A Great Read.....

    This was a wonderful book... I felt like I was right there with the sisters. It was great.

    1 out of 1 people found this review helpful.

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  • Anonymous

    Posted May 23, 2007

    The best book I have ever read!

    I have read any books, hundredsmaybe. Bur I must say this has been my favorite if all time. I just wanted the book to continue forever. It sucks you up into theirs lives. It is an amazing story of the wonders of family.

    1 out of 1 people found this review helpful.

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  • Anonymous

    Posted May 24, 2007

    Not the same old, same old from Ms. Steele.

    Anyone who has grown up with a sib (or two or more) and has had the good fortune to have a mom who provided the glue that kept the family close will absolutely love this book. Sisters is the story of four adult sibs who have drifted apart due to jobs and geography who must reestablish their childhood closeness after a tragedy rocks their world. Ms. Steele beautifully conveys the emotions and feeling of lose surrounding the death a parent. I found her insights into the resulting change created within the family dynamic afterward were easy to relate to. In spite of all the darkness, this is a story of being tested by fire and coming through stronger. When life altering events occur, they must be viewed as changes, not endings, and this story affirms that viewpoint. I could not put this one down.

    1 out of 1 people found this review helpful.

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  • Anonymous

    Posted April 23, 2007

    AVID READER

    I have read most of danielle steel books and this was the 'best' she has written. Can she top this for me!!

    1 out of 1 people found this review helpful.

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  • Anonymous

    Posted April 23, 2007

    Not Bad

    Yes, after a while, Danielle's books seem to be similar, but this one was quite good. Having 3 sisters myself, I could certainly relate to some of the tales. It's pretty much a nice heart-warming story that leaves you wanting more.

    1 out of 1 people found this review helpful.

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  • Anonymous

    Posted March 26, 2007

    FAST PACED -- GREAT STORY

    This is the best Danielle Steel since 'Echoes.' The story was extremely interesting, heartbreaking and fast-paced. Pick up this book -- you shouldn't be disappointed.

    1 out of 1 people found this review helpful.

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  • Anonymous

    Posted March 22, 2007

    Left me wanting more...

    This is one of those books that the closer you get to the end, the more you want it to continue. We are so wrapped up in the lives of these four sisters that I would love to continue for the next 20 years! The one thing that has been driving me NUTS for the past 5 or so books is the constant repetitious phrases, sometimes on the same page even. It makes me insane!!!! I'm not sure if her editor is slipping or if DS is getting old. BTW ... I named my daughter Danielle because of this author. I have all of her books (in hard cover of course lol)and anxiously wait for new ones. There was a period that all her books were the same, then she came out with the Klone & I and it was a delightful change. Since then, they've become interesting again (sans the repetitions). Back to the review.... great, believable characters!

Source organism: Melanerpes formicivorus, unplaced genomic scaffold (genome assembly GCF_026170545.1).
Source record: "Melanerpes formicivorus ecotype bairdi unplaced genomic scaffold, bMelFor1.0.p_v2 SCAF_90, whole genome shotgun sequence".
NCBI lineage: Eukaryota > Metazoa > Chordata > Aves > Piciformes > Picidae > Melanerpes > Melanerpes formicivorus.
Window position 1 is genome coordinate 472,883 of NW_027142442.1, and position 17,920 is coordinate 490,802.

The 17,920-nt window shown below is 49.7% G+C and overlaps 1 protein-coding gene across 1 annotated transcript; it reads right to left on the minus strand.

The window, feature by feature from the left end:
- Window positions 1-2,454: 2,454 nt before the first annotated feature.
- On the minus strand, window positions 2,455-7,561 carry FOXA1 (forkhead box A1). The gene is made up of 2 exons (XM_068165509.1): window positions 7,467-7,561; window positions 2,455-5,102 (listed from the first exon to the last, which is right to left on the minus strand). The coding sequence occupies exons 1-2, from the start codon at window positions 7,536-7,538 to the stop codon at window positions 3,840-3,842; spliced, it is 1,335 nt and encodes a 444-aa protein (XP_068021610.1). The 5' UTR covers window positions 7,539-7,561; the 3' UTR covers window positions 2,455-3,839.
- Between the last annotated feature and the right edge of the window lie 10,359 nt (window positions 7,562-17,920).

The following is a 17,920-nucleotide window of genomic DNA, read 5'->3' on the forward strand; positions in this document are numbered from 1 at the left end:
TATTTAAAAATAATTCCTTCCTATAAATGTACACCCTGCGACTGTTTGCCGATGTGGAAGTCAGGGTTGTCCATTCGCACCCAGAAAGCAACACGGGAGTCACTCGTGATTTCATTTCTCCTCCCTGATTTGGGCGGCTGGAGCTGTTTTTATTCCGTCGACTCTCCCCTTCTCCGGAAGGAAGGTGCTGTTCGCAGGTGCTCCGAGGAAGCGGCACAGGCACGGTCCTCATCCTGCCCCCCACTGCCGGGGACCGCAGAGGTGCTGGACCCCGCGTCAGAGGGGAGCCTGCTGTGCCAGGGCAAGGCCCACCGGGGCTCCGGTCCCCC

1 out of 1 people found this review helpful.

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  • Anonymous

    Posted April 18, 2007

    One of DS better books

    Loved the idea of this book and couldn't put it down. I found the story ended all of a sudden with alot of loose ends. Maybe cause I didn't want it to end. Easy read and good Mothers Day gift.

    1 out of 1 people found this review helpful.

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  • Posted December 9, 2008

    more from this reviewer

    Steel's strongest tale in years

    The four sisters have come a long way from their affluent Manhattan home. The youngest twenty-one years old Candy is a supermodel working in Paris twenty-six years old artist Annie is studying painting in Florence twenty-nine years old Tammy works as a TV producer in Los Angeles and finally the oldest thirty-four years old Sabrina is a hard working New York attorney.------------------------- No matter where they are or what they are doing the siblings return to the home of their parents to celebrate Independence Day, Thanksgiving and Christmas. However during their latest family get together, a car accident leaves mommy dead and Annie blind. Sabrina suggests they grieve together in a New York brownstone. Over the next year each of the sisters are there for each other. The 6¿1¿ 116 pounds Candy can no longer hide her eating disorder, Annie struggles with being unable to paint, Tammy adapts to having real life relationships and Sabrina deals with her commitment phobia. They bond as the four musketeers realize it is all for one and one for all.------------------- Danielle Steel has written her strongest tale in years with this inspirational saga of four sisters coming together seeking solace from a tragedy, but slowly with the help of one another obtaining so much more. Readers will appreciate each of the siblings as unique individuals with personality¿s flaws that hamper them from becoming a complete person. This strong novel hooks the audience from the opening scene in Paris to the final look back at the wager they made one year earlier.--------------- Harriet Klausner

    1 out of 2 people found this review helpful.

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  • Anonymous

    Posted March 13, 2007

    ANOTHER GREAT BOOK BY D.S.

    I have 3 sisters and wondered what twists this book would have. I was TOTALLY surprised by some turn of events. Please don't tell other readers what happens so they can be surprised also.

    1 out of 1 people found this review helpful.